Question: I left my job three weeks ago due to a hostile workplace. I emailed HR and spoke to my boss about what happened. I was told he would call me back, and let me know something. I then waited two weeks and no word came from my employer, so I filed for unemployment.

Now my employer wants to speak to me. What do I do? Why is he trying to contact me three weeks later?

Lansing, Michigan

Answer: From my experience in these matters, I believe you now probably represent some sort of risk to your boss, or to your employer. Otherwise, they probably would not be calling you. I can think of three (3) reasons your boss may want to talk with you:

A. Possible Unemployment Hearing: If when you applied for unemployment insurance, you wrote that you left due to a hostile workplace, and possibly even mentioned your boss’s name, your employer is in a “pickle”: If they don’t contest your unemployment claim, it could be used as an “admission” of the hostile workplace, and you could use this if you later sue them. Alternatively, if they contest your unemployment application, and you win at an Unemployment Hearing, that is, if the Hearing Officer decides that there was, in fact, a hostile workplace, that “official decision” is highly favorable to you if you decide later to go to court. For this reason, your employer may be looking for a way out of the “pickle” they find themselves in.

B. A Different Kind of Risk has Arisen: If not an Unemployment Hearing, a different type of risk may have arisen. Perhaps another person has already sued them, and they are afraid you will be a good witness in that lawsuit. Perhaps your boss has been so hostile he has been told “One more time and you are out of here,” or some such thing. Perhaps they know that a large business deal could be jeopardized if a lawsuit arose. (These are nothing but speculation.)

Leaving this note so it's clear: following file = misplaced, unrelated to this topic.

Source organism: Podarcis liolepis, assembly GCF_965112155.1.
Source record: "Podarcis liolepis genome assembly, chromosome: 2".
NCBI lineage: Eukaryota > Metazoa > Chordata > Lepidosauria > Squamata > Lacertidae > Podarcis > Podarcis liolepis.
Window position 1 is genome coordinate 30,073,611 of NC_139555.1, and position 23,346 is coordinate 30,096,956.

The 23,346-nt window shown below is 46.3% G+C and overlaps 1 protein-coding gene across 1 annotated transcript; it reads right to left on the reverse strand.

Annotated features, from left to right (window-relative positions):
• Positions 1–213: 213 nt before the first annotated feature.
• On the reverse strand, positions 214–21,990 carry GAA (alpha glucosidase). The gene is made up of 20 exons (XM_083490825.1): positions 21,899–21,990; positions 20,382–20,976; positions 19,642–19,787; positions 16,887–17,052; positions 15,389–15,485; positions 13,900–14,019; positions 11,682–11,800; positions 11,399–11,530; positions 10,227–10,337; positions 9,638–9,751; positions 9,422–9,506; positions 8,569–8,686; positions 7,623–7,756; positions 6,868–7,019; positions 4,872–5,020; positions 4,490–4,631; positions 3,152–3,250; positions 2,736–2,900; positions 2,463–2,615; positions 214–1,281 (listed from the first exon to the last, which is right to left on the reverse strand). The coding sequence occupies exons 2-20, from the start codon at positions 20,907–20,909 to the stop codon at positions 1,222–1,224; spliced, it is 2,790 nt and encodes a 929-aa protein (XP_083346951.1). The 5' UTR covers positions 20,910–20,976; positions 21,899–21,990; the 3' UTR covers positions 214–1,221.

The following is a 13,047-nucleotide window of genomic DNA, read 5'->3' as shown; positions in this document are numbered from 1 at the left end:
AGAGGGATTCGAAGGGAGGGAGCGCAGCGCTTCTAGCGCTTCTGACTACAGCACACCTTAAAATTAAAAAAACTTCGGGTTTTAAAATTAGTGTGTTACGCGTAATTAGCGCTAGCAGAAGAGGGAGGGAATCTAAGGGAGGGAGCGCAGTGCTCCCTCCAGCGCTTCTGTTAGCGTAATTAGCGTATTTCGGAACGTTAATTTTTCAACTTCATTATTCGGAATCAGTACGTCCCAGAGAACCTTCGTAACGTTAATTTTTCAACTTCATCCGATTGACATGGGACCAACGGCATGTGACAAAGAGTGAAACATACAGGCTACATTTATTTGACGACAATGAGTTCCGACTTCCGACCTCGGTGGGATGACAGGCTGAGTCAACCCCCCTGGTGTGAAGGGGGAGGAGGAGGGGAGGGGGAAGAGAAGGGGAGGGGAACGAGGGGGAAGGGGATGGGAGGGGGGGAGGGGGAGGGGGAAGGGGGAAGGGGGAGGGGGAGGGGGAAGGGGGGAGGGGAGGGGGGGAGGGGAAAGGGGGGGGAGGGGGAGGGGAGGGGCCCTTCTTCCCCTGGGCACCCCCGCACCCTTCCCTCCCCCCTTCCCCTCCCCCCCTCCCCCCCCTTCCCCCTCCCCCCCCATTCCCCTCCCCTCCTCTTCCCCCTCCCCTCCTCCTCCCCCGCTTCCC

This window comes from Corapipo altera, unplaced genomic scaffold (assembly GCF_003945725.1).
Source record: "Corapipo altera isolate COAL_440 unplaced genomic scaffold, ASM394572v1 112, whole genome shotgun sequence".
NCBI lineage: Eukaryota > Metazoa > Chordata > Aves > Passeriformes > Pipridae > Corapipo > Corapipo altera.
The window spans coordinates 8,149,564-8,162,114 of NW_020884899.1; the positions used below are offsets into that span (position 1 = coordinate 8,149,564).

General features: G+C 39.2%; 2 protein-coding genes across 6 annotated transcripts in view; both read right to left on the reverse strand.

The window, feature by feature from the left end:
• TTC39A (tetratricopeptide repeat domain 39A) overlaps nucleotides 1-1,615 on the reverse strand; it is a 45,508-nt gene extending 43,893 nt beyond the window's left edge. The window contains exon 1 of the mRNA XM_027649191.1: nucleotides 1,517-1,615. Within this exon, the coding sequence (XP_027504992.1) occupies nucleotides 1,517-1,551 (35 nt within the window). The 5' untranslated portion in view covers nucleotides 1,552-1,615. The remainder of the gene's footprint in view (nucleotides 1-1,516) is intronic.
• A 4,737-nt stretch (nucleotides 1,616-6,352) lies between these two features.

C. They Want to Offer You Severance: If your employer finds itself in the “pickle” I described above, or facing a different kind of risk, they might want to “buy” themselves out of that “pickle,” new risk or lawsuit by offering you a severance package which is, as severance nearly always is, tied to a release of all claims and confidentiality agreement you have to sign to collect the severance.

I strongly suggest you let your former employer speak with you, to find out what it is they want, but that you take certain precautions to protect yourself in the process. Why don’t you send your boss and HR an email and write words such as “Hello. I understand you want to speak with me. So that I can be prepared, would you mind telling me what it is you want to speak about? Also, I would be much more comfortable to have my good friend, Mary, on the telephone with me, for support. Are these all right with you? Please let me know. If yes, I can speak with you on Monday, at 2:00 pm” or words to that effect.

In any telephone call you might have, there are four “rules” to follow: (1) do not allow anyone to be hostile to you; if so, excuse yourself, and end the call; (2) make no commitments to anything they say, ask or propose; (3) show no emotion of any kind; and (4) gather “data” by listening, taking notes, and asking questions.

Do not discuss your application for unemployment, as this could be a trap to gather information about it to use against you. Also do not discuss your job hunting, or your job prospects; that’s none of their business, and could result in their interfering with your job search. Just listen, ask questions, and gather data.

In this way, you can simultaneously (i) find out if there is something positive for you in what your former employer wants to talk about; (ii) protect yourself from being tricked into saying or doing anything against your interests; and (iii) have a witness regarding what happened, so there is no “she said/he said” after the conversation.

It’s my hunch that you may be offered a severance or settlement package that just might be a good thing for you. If so, why not take the call? If it turns out to be anything that seems negative in any way, just end it. The way I see it, as long as you are careful, you have nothing to lose and everything to gain.

Hope this is helpful. Good luck to you.

Best, Al Sklover

© 2009 Alan L. Sklover, All Rights Reserved.